Why Condensation Occurs

During the winter months, when the temperature outside is relatively cool and the temperature on the inside of the house is 20+ degrees warmer, the air on the inside of the house is capable of holding significantly more moisture than the air on the exterior of the home. When the home is occupied, one can expect that the warm interior air will be saturated with moisture, the result of normal living activities. Human beings give off approximately one quart of moisture a day. Other moisture sources are pets, household plants, and normal activities such as washing or cooking.

A problem arises when warm, moisture-laden air travels through walls and ceiling surfaces and into the attic space. If the attic space is not properly vented, this warm, moisture-laden air will come in contact with cold surfaces such as the roof sheathing; condensation will occur at this point. With sufficient and continuous condensation, a perfect medium develops for fungal wood rot.

If, however, the roof cavity is properly vented and a continuous flow of cool, dry air moves through the attic space, the possibility of condensation is reduced and the development of fungal wood rot is almost completely eliminated.

The exact amount of venting needed in any particular roof structure is not always easy to calculate. However, the building code and most roof manufacturers recommend venting at a rate of one square foot per 150 square feet of ceiling space.

The code allows for venting at a rate of one square foot per 300 square feet of ceiling space where a complete vapor barrier exists at the bottom of the insulation. The code requirement is a minimum requirement. Smaller attics and low sloped roofs typically require more venting. The code also appears to allow for roofs without any venting in roofs without any cavities. For example, some cathedral ceilings are insulated with rigid insulation, with the sheathing and roofing material installed directly on top of the rigid insulation. In order for such a roof system to function without subsequent moisture problems, a high quality complete vapor barrier needs to be installed on the under side of the insulation. Our experience suggests that such roof systems often fail, resulting in condensation and associated wood-destroying problems. This experience appears to be borne out by insulation experts at the Bonneville Power Administration. We recommend roof venting systems in almost all roof types.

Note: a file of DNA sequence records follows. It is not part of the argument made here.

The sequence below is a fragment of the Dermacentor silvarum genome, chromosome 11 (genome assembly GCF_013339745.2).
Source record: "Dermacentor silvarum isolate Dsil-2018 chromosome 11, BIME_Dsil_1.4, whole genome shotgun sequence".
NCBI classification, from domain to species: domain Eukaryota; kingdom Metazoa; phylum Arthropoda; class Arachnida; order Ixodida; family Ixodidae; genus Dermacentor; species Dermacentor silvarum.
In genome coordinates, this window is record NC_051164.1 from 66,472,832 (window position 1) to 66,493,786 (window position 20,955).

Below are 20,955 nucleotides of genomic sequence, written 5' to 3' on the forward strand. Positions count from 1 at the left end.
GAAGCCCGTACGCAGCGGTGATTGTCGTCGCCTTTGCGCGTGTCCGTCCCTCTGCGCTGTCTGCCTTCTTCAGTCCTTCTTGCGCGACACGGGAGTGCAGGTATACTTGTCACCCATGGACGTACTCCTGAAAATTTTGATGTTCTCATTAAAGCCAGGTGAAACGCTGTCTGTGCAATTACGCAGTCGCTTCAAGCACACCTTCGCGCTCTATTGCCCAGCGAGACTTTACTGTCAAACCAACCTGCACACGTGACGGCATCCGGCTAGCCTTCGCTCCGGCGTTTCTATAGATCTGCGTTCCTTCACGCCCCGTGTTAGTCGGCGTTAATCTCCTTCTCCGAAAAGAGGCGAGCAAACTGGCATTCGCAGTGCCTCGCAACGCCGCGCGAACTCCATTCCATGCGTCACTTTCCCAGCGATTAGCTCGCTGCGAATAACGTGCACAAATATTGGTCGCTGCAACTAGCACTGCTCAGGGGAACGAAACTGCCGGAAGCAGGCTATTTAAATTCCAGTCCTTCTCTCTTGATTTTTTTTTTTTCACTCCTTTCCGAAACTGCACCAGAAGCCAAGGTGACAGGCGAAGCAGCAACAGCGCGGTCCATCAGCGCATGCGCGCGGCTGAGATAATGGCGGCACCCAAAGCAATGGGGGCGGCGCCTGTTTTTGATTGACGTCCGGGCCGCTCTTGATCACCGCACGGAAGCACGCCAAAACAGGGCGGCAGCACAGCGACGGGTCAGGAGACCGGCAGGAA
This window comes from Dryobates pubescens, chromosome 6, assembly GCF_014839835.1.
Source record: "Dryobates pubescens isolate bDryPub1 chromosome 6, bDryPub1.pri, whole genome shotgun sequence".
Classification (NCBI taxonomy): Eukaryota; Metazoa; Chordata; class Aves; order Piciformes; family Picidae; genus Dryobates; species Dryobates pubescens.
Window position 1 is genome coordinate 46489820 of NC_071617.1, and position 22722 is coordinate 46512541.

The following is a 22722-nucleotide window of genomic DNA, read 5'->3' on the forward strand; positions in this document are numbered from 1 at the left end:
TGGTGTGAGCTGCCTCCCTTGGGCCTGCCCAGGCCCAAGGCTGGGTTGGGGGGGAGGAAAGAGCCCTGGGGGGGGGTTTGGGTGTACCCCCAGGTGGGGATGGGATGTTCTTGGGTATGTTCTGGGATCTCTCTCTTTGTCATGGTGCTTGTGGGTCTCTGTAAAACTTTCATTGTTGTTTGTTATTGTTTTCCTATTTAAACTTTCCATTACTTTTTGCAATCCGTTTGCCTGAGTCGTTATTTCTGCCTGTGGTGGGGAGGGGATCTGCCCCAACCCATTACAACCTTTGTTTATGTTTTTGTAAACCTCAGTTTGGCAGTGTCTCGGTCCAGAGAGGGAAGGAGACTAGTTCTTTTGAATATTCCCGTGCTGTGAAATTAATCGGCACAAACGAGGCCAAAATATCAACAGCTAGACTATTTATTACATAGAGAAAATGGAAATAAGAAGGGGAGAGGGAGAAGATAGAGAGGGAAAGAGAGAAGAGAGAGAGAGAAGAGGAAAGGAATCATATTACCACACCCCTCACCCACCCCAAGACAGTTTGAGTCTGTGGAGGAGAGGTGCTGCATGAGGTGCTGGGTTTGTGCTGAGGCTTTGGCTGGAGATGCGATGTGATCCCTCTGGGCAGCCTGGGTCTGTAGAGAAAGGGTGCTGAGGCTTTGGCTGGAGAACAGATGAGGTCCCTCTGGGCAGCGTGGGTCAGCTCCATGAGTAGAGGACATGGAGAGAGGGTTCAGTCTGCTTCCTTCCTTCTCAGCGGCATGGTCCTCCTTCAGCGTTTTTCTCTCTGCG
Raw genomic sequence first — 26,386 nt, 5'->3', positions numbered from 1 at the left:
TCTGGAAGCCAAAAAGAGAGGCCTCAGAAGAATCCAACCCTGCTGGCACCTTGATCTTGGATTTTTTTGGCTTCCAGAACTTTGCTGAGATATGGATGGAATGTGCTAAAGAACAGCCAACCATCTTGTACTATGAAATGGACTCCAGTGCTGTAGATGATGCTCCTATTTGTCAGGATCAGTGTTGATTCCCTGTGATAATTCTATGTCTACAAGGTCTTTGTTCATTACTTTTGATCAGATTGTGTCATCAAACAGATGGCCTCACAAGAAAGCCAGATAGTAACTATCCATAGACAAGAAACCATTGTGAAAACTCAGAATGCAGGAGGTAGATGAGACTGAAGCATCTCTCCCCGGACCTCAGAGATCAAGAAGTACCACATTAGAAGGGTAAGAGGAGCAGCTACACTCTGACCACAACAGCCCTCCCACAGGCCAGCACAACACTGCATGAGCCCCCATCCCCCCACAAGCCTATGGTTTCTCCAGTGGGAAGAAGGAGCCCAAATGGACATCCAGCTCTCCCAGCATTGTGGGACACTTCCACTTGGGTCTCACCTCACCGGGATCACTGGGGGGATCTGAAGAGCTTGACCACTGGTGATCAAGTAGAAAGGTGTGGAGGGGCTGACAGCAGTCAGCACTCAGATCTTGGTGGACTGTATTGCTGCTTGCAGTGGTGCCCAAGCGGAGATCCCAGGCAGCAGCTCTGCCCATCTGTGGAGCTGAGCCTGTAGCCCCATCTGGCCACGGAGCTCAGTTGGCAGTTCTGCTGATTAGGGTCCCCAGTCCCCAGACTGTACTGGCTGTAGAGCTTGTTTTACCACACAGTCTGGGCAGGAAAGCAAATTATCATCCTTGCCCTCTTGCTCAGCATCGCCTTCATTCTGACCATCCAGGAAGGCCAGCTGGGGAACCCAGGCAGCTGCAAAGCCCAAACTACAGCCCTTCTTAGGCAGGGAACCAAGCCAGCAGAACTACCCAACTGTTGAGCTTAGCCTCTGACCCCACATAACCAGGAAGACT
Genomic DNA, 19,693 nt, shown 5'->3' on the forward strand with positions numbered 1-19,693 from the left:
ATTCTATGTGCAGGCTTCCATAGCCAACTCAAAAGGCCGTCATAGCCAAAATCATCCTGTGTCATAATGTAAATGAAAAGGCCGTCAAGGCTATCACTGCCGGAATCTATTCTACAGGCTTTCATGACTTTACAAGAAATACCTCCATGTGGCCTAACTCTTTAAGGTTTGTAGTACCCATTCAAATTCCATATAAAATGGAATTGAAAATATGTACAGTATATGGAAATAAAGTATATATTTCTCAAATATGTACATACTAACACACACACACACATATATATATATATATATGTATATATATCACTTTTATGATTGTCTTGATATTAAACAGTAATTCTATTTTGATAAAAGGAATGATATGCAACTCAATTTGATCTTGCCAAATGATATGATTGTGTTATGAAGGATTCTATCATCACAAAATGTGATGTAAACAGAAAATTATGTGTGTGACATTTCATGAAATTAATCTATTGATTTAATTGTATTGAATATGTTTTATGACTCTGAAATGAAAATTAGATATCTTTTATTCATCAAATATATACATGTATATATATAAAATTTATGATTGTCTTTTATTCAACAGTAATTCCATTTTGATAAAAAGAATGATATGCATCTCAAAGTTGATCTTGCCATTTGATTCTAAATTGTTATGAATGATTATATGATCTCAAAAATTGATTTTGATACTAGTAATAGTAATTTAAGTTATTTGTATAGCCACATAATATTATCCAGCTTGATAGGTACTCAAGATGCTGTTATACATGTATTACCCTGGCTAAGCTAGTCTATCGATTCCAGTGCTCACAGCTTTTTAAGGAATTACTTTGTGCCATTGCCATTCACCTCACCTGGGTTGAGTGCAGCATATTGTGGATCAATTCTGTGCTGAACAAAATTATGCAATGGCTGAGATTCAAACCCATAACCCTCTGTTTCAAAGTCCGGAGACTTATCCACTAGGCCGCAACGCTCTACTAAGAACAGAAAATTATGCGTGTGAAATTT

At least one-half of the venting must be in the form of high vents (for example ridge vents), with the balance in the form of low vents (for example, soffit vents). The vented roof structure and insulation must be configured in such a way as to allow for a 1-1/2 inch air space between the insulation and the roof sheathing and a continuous air slow between the low and the high vents.

See also Topics: The Sound Roof, Q&A #20: Roofs